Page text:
Sunday, March 31, 2024

What Are You Going to Wear for Easter? A #Devotional by Becky Van Vleet

 

What Are You Going to Wear for Easter?

For He has clothed me with the garments of salvation, He has covered me with the robe of righteousness. Isaiah 61:10 (NKJV)

I have fond memories of getting all dressed up for Easter as a young girl back in the 1960s. Back then, girls wore gloves and hats, just like our mothers. I’ll never forget the first Easter I was permitted to wear hose and my black patent shoes gleamed like glitter. Oh, those were the days.

Fast forward sixty years. I very much enjoy watching my grandchildren dress up for Easter. Certainly, it’s different these days, but lovely nonetheless. After all, Easter is a special day. We should look our best at church. And I’m still right there with everyone else—I want to look especially nice for Easter Sunday.

However, clothes, fashions, and accessories come and go. What may be in style now may not be trendy in the next few years.

But the garments of salvation and the robes of righteousness? They will never go out of style. Christ’s death on the cross allows us to stand complete in Him. When we accept Christ as our Savior, his death on the cross serves as our sufficient atonement, and we are covered with His righteousness. His birth, death, and resurrection allow us to wear the new garments of salvation.

I read a story about a little girl who was walking in a cemetery with her father. She pointed to the graves and asked, “What are they, Daddy?” “Oh, they belong to the people who have gone to heaven,” he replied. She stared at the gravestones marking the different mounds of earth and thoughtfully decided, “This is where they leave their clothes, isn’t it?”

She was right. They left their clothes in the grave. As we all will.

How thankful we can be on Easter Sunday that Christ’s death on the cross allows us to dress in eternal clothes that will always be in vogue with God.

Becky Van Vleet




Becky Van Vleet is a retired teacher and principal and award-winning multi-genre author. She has been published in Guideposts, The Country Register, and Christian Devotions Ministry. Her children’s picture books are the recipients of the 2020 Excellence in Editing award as well as the Purple Dragonfly award in 2020 and 2021. She and her husband make their home close to Colorado Springs where she enjoys gardening, hiking, oil painting, power walking, and spending time with her family, especially reading books to her grandchildren.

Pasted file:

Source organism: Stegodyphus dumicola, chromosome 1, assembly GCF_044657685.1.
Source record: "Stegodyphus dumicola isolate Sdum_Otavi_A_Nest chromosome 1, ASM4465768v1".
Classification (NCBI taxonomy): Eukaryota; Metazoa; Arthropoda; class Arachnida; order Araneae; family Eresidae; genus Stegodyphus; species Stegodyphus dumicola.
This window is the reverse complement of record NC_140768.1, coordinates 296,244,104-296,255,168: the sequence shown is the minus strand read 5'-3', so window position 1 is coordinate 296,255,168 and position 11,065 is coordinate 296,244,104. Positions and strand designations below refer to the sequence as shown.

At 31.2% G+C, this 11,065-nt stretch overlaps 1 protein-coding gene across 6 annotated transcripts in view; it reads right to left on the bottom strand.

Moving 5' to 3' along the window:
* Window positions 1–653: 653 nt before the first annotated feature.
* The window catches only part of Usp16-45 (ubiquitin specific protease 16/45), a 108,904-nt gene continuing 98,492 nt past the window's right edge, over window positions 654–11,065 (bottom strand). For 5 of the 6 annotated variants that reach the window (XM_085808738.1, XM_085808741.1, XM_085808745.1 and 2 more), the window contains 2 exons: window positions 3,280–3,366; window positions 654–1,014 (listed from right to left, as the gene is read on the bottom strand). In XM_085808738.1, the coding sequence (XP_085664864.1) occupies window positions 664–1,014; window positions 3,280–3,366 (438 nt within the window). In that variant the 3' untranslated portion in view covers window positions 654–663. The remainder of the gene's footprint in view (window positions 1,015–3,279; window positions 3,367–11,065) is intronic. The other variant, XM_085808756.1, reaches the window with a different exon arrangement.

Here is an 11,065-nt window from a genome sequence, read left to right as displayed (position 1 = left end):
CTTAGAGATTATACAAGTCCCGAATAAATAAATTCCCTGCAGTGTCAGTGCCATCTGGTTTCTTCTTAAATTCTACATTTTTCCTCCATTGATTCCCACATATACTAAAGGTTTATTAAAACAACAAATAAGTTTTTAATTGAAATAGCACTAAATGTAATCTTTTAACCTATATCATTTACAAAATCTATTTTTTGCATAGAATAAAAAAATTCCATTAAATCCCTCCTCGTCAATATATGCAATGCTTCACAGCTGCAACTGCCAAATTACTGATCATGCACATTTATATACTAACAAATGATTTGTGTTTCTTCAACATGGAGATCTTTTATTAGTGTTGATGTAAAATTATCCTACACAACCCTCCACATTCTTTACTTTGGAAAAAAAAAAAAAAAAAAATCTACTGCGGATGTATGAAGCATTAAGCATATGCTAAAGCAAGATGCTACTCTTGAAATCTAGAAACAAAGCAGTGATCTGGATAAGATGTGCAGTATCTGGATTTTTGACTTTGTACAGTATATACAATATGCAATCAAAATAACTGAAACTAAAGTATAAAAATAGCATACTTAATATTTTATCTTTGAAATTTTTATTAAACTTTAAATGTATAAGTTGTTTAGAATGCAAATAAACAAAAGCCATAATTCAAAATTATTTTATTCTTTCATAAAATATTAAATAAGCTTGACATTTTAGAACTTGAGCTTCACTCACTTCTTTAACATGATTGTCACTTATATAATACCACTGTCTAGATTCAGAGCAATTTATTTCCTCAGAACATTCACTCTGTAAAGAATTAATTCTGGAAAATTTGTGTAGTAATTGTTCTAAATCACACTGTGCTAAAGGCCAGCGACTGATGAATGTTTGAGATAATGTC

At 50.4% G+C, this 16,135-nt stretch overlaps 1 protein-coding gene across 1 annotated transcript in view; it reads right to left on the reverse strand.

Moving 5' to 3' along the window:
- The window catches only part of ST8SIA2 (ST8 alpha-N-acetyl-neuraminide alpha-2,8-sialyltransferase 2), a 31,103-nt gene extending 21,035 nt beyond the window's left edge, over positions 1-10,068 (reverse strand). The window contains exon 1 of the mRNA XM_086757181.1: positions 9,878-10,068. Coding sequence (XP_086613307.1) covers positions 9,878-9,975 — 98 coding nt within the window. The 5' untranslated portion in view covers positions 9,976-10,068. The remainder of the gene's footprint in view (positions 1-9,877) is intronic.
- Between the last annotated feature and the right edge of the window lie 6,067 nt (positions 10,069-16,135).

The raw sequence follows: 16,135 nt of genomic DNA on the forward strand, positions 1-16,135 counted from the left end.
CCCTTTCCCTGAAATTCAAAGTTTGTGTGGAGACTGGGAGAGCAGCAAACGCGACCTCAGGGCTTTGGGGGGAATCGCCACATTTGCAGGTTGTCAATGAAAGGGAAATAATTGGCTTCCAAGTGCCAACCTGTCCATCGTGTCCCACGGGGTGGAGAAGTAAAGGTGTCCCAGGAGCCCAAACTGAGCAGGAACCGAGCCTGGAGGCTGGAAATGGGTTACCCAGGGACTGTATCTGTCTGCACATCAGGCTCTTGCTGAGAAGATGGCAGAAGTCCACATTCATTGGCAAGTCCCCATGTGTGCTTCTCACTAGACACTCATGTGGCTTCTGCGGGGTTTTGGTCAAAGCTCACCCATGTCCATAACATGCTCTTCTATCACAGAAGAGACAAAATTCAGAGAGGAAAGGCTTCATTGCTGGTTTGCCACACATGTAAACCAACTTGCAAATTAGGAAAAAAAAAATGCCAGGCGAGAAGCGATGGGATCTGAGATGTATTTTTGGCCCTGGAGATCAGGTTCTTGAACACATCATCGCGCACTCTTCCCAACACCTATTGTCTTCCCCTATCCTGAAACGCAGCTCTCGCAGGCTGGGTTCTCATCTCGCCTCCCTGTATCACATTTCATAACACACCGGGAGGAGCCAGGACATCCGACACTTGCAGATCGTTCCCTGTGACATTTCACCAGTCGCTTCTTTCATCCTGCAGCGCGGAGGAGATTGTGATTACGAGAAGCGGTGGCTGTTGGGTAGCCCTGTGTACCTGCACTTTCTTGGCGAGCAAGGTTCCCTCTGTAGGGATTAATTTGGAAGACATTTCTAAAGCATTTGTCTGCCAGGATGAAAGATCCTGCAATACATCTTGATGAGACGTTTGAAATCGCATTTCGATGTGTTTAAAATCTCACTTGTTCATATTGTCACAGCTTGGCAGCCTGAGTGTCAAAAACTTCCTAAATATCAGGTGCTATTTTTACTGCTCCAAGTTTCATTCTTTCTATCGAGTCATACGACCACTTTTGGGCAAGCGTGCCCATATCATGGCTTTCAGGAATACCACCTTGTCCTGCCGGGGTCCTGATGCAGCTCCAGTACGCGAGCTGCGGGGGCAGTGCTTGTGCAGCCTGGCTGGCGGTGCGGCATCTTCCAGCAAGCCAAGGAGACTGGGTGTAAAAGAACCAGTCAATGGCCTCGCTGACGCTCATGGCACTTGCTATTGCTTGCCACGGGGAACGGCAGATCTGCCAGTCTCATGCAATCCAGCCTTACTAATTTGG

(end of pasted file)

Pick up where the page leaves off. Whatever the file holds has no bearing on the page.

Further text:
Becky is the author of Unintended Hero, a true story about her father’s battles, experiences, and adventures in WWII aboard the USS Denver. She is passionate about sharing the values from the Greatest Generation and enjoys speaking to high school classes about patriotism.

A member of ACFW and Allauthor, Becky has devoted her website to creating and preserving family memories and sharing family stories for the next generations through her monthly blogs. 

You can find her at: https://beckyvanvleet.com. She would love to hear from you, especially if you have a family story to share!

 

Social Media Links:

Facebook: https://www.facebook.com/authorbeckyvanvleet/

Linkedin: https://www.linkedin.com/in/becky-van-vleet-ms-806055181/

Instagram: https://www.instagram.com/becky_van_vleet_author/

Pinterest: https://www.pinterest.com/beckyvanvleet/ 

Amazon Central Author Page: https://amzn.to/3INHIPB 

Goodreads: https://www.goodreads.com/user/show/125841473-becky-van-vleet

YouTube: https://www.youtube.com/@beckyvanvleet9907

Bookbub: https://www.bookbub.com/profile/becky-van-vleet

 

  

 

 

 

 

 

Monday, March 25, 2024

This Special Blessing for You Hardcover – Picture Book #childrensbook

 


This Special Blessing for You 

Hardcover – Picture Book, February 20, 2024

Sunday, March 24, 2024

Love on a Whim: (A Heartwarming Contemporary Clean Romance Series Set in Small-Town Cape Cod)


Love on a Whim: 

(A Heartwarming Contemporary Clean Romance Series Set in Small-Town Cape Cod)

 May 7, 2024

Living Eternally By Sharon Musgrove #devotional

 

Living Eternally

By Sharon Musgrove

 

God is not bound by time.  It is He who created time when He formed the Earth.  For it is the rotation of our planet around the sun that we measure to count our days to years.  So, the creation of man’s universe, including man himself, was not God’s beginning.  The initial opening of our eyes, our minds, our understanding of life, does not correspond at all with God’s timelessness.  But God uses this tool of time for our good.

 

The Ancient Greeks had two words for time:  chronos and kairos.  Defined simply, chronos refers to quantities or durations of time, while kairos signifies quality of time, or an opportunistic time.  The Bible shows how both concepts help us understand our lifespan in relationship to God’s infinity.

 

In Genesis chapter one, we read about the early days (chronos) as God builds life as we know it, creating order out of chaos and developing living things out of dust.  With the notation of evenings and mornings we get the pattern, day one (tick) . . .day two (tick) . . . through day seven (tick tick tick tick tick).

 

Yet underlying the task of constructing a world, a sense of perfect timing (kairos) is also present.  We see this in Genesis chapter two, where a narrative begins that suggests God was using the right moments for specific activities.  This delineation of time is marked, not by numeric, but by the adverbs “when” and “then” indicating relationship to particular moments.